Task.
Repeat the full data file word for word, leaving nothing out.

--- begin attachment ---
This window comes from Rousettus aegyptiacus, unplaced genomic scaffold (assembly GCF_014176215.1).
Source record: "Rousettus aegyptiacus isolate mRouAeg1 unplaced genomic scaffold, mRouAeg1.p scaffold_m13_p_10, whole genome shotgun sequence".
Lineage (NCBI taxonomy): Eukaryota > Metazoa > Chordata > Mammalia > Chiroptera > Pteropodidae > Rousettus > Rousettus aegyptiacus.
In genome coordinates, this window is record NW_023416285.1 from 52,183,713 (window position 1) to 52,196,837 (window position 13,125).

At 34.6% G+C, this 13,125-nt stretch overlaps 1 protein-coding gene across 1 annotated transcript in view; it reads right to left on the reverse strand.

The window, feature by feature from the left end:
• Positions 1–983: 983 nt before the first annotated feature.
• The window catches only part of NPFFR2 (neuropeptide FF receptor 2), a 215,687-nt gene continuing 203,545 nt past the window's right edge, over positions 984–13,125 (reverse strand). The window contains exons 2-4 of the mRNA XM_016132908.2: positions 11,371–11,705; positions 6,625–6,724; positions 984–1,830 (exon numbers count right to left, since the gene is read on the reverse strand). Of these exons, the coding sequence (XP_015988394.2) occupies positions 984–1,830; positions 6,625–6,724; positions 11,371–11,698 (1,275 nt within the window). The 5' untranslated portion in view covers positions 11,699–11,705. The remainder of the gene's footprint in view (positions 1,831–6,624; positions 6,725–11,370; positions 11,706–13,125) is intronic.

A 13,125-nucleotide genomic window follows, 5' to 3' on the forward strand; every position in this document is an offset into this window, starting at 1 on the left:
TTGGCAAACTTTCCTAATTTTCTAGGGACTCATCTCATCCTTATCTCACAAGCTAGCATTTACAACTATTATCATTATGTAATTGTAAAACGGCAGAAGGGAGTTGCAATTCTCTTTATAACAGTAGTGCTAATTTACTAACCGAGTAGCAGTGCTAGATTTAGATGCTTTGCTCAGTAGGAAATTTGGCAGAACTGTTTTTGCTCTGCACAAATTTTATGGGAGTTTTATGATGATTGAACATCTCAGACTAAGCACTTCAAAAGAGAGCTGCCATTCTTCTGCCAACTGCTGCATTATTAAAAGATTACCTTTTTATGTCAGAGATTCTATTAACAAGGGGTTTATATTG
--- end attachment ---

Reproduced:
This window comes from Rousettus aegyptiacus, unplaced genomic scaffold (assembly GCF_014176215.1).
Source record: "Rousettus aegyptiacus isolate mRouAeg1 unplaced genomic scaffold, mRouAeg1.p scaffold_m13_p_10, whole genome shotgun sequence".
Lineage (NCBI taxonomy): Eukaryota > Metazoa > Chordata > Mammalia > Chiroptera > Pteropodidae > Rousettus > Rousettus aegyptiacus.
In genome coordinates, this window is record NW_023416285.1 from 52,183,713 (window position 1) to 52,196,837 (window position 13,125).

At 34.6% G+C, this 13,125-nt stretch overlaps 1 protein-coding gene across 1 annotated transcript in view; it reads right to left on the reverse strand.

The window, feature by feature from the left end:
• Positions 1–983: 983 nt before the first annotated feature.
• The window catches only part of NPFFR2 (neuropeptide FF receptor 2), a 215,687-nt gene continuing 203,545 nt past the window's right edge, over positions 984–13,125 (reverse strand). The window contains exons 2-4 of the mRNA XM_016132908.2: positions 11,371–11,705; positions 6,625–6,724; positions 984–1,830 (exon numbers count right to left, since the gene is read on the reverse strand). Of these exons, the coding sequence (XP_015988394.2) occupies positions 984–1,830; positions 6,625–6,724; positions 11,371–11,698 (1,275 nt within the window). The 5' untranslated portion in view covers positions 11,699–11,705. The remainder of the gene's footprint in view (positions 1,831–6,624; positions 6,725–11,370; positions 11,706–13,125) is intronic.

A 13,125-nucleotide genomic window follows, 5' to 3' on the forward strand; every position in this document is an offset into this window, starting at 1 on the left:
TTGGCAAACTTTCCTAATTTTCTAGGGACTCATCTCATCCTTATCTCACAAGCTAGCATTTACAACTATTATCATTATGTAATTGTAAAACGGCAGAAGGGAGTTGCAATTCTCTTTATAACAGTAGTGCTAATTTACTAACCGAGTAGCAGTGCTAGATTTAGATGCTTTGCTCAGTAGGAAATTTGGCAGAACTGTTTTTGCTCTGCACAAATTTTATGGGAGTTTTATGATGATTGAACATCTCAGACTAAGCACTTCAAAAGAGAGCTGCCATTCTTCTGCCAACTGCTGCATTATTAAAAGATTACCTTTTTATGTCAGAGATTCTATTAACAAGGGGTTTATATTG